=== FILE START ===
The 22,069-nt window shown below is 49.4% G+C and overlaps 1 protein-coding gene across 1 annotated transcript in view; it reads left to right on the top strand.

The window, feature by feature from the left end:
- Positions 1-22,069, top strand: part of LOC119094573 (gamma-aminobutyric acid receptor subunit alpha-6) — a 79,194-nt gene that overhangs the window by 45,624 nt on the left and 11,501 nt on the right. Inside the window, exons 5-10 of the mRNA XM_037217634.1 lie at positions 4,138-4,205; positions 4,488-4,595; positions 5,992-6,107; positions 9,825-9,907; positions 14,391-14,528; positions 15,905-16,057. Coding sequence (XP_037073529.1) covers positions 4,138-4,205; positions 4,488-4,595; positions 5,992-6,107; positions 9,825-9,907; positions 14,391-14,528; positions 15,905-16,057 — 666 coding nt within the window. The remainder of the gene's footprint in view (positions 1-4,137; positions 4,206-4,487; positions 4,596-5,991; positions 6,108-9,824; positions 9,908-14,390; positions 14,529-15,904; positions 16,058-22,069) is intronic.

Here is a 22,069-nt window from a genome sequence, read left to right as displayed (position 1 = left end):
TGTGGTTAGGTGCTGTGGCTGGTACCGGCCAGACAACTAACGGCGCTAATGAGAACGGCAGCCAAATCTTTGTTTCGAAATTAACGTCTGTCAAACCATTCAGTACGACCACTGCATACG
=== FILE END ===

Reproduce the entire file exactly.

The 22,069-nt window shown below is 49.4% G+C and overlaps 1 protein-coding gene across 1 annotated transcript in view; it reads left to right on the top strand.

The window, feature by feature from the left end:
- Positions 1-22,069, top strand: part of LOC119094573 (gamma-aminobutyric acid receptor subunit alpha-6) — a 79,194-nt gene that overhangs the window by 45,624 nt on the left and 11,501 nt on the right. Inside the window, exons 5-10 of the mRNA XM_037217634.1 lie at positions 4,138-4,205; positions 4,488-4,595; positions 5,992-6,107; positions 9,825-9,907; positions 14,391-14,528; positions 15,905-16,057. Coding sequence (XP_037073529.1) covers positions 4,138-4,205; positions 4,488-4,595; positions 5,992-6,107; positions 9,825-9,907; positions 14,391-14,528; positions 15,905-16,057 — 666 coding nt within the window. The remainder of the gene's footprint in view (positions 1-4,137; positions 4,206-4,487; positions 4,596-5,991; positions 6,108-9,824; positions 9,908-14,390; positions 14,529-15,904; positions 16,058-22,069) is intronic.

Here is a 22,069-nt window from a genome sequence, read left to right as displayed (position 1 = left end):
TGTGGTTAGGTGCTGTGGCTGGTACCGGCCAGACAACTAACGGCGCTAATGAGAACGGCAGCCAAATCTTTGTTTCGAAATTAACGTCTGTCAAACCATTCAGTACGACCACTGCATACG